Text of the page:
This will be our full spoiler review and analysis for The Wheel of Time, episodes 1-3. When we say “full spoilers,” we’re including the entire book series, as we will be discussing changes from the books and potential ramifications for the future. If you don’t want plot points from the books that may show up in future seasons of The Wheel of Time spoiled for you, please read our spoiler free review instead.
The Wheel of Time is finally here! After more than two years since season one began filming, the first three episodes aired yesterday on November 19th. Here at WoTSeries, we are all fans of the books, so when we watch the television show, we’re watching it through the lens of longtime readers who have familiarity with the world that Robert Jordan created and the story he wove over the course of 15 books. We fully understand that adaptations need to make changes, and in our spoiler reviews, we will be highlighting significant changes from the books and analyzing how they might affect future storylines.
Because the first three episodes were released at the same time, this initial spoiler review will be massive. If you just want to see our individual ratings of each episode, you can scroll to the end of the article. We’ll be specifying things we liked and disliked in each episode, and then give an overall summary at the end.
Summary of Episode 1 – Leavetaking
Aes Sedai Moiraine (Rosamund Pike) has been seeking the Dragon Reborn, the reincarnation of a powerful channeler who broke the world in a previous age and who is prophesied to either save the world or destroy it in this age. Her search leads her to a mountain village in the Two Rivers, home to twenty-year old youngsters Rand (Josha Stradowski), Perrin (Marcus Rutherford), Mat (Barney Harris), and Egwene (Madeleine Madden), and the village wisdom Nynaeve (Zoë Robins). The whole village is preparing for an upcoming holiday and festival, Bel Tine, and Rand and his father Tam (Michael McElhatton) are headed into the village to bring apple brandy for the celebration. Rand is eager to see his childhood sweetheart, Egwene. Meanwhile, Egwene, who has come of age, is being welcomed into the Women’s Circle by Nynaeve and the other women of the town. It’s a secret ceremony that involves a little bit of hair braiding and a little bit of being shoved off of a cliff into a raging river and the rapids below. No big deal. While Egwene’s surviving her coming of age ritual, the boys, Rand, Perrin, and Mat are drinking and gambling — though in Mat’s case, losing — in the Winespring Inn and discussing rumors of war in Ghealdan. Egwene enters, her hair braided, and everyone celebrates. Moiraine and her warder Lan (Daniel Henney) interrupt the celebration to ask for a room. She is recognized as Aes Sedai, and everyone’s on edge, wondering why an Aes Sedai would be in the Two Rivers.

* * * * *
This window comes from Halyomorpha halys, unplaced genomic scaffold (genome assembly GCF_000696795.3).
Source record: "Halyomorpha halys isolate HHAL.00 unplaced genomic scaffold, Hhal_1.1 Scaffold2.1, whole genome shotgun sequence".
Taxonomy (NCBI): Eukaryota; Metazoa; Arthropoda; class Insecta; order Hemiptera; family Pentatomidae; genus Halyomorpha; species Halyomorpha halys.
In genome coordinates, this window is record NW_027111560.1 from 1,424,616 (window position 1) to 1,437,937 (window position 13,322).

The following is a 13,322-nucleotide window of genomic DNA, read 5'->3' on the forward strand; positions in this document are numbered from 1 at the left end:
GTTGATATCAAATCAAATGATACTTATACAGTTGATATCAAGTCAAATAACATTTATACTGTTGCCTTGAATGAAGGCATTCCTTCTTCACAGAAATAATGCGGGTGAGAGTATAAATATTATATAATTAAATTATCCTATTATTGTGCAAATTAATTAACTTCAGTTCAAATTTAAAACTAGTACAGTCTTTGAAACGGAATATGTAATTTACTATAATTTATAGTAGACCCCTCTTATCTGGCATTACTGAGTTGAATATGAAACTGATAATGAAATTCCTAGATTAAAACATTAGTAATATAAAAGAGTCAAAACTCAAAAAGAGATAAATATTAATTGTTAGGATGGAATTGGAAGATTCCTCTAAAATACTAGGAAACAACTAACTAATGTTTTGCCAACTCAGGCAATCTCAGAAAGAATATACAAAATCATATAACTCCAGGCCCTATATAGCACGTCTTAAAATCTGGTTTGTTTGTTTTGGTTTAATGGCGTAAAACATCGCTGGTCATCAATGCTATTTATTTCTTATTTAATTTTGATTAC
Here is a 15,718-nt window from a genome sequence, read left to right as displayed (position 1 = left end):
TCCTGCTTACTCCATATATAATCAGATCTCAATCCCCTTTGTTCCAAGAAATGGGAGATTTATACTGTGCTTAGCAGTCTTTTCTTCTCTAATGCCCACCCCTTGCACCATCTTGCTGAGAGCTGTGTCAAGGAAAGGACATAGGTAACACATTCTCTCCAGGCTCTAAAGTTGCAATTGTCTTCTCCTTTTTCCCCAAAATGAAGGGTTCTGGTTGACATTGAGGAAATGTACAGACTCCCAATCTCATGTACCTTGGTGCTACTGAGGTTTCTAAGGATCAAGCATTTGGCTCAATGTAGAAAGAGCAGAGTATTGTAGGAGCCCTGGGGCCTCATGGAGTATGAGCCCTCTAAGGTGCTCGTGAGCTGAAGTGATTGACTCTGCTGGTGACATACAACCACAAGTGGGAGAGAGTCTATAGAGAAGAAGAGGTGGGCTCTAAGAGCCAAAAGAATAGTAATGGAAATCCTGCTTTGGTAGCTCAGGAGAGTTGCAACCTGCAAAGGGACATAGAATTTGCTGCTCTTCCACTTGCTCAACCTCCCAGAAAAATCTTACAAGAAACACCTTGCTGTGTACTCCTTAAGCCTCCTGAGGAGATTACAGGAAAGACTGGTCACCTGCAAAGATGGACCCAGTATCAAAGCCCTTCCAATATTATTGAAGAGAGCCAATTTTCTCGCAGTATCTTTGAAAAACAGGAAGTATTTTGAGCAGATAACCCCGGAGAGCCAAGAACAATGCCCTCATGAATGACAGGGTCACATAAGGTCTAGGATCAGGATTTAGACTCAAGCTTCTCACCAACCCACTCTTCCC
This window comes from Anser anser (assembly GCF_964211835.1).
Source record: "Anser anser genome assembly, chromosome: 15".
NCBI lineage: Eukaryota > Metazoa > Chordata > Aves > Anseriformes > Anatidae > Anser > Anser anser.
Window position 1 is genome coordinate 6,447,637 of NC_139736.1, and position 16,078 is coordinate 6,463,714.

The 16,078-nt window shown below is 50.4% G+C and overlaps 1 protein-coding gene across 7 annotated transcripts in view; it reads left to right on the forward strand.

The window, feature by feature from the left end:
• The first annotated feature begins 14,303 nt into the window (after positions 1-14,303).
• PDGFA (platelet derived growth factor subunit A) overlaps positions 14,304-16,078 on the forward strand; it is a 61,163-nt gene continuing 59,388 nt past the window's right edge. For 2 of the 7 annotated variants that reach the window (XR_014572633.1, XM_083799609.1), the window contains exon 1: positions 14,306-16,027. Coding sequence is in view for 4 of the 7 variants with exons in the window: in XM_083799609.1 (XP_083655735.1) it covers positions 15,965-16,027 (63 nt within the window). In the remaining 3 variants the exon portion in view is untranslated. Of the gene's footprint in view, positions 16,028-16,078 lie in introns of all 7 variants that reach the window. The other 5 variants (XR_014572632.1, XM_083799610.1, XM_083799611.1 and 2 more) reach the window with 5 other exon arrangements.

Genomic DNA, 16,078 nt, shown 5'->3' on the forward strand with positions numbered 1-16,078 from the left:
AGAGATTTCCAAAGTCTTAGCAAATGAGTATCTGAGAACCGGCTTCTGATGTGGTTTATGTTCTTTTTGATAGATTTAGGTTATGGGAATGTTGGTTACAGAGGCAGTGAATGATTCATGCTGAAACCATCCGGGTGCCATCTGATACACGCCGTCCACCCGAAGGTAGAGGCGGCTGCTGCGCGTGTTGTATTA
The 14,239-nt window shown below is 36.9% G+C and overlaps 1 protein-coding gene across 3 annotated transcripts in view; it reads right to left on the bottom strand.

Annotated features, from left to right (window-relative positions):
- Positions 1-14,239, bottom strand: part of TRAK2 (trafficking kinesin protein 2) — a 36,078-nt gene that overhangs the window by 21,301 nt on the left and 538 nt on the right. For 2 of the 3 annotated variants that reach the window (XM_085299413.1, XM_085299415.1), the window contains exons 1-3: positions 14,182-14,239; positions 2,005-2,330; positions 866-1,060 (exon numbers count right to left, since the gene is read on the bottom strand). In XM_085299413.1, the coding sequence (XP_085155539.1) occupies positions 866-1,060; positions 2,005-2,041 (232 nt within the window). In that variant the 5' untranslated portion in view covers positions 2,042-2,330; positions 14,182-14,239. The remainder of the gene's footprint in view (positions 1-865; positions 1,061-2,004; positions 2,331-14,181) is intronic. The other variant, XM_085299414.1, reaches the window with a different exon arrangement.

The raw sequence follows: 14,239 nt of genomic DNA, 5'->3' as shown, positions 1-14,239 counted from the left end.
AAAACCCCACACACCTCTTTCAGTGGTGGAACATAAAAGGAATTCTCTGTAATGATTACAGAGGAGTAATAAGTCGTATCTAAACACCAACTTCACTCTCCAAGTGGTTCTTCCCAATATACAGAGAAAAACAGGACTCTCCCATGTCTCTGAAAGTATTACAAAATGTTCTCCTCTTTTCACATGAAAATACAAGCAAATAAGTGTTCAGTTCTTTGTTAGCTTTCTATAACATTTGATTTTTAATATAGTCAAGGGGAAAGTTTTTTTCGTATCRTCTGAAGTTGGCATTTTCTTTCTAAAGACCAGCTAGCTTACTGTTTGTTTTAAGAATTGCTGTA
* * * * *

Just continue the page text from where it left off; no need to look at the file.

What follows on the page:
Although the town seems idyllic, not everything is as perfect as it seems. Mat’s parents are less-than-ideal and caught up in their own vices, leaving Mat to take care of his younger twin sisters as best he can, even if it means stealing. Perrin is married, but there appears to be some sort of tension between him and his wife, Laila (Helena Westerman). Meanwhile, Egwene reveals to Rand that Nynaeve asked her to become her apprentice, and that she will accept. Becoming a wisdom would mean a life without a husband — a life without Rand. It’s a painful decision for both of them.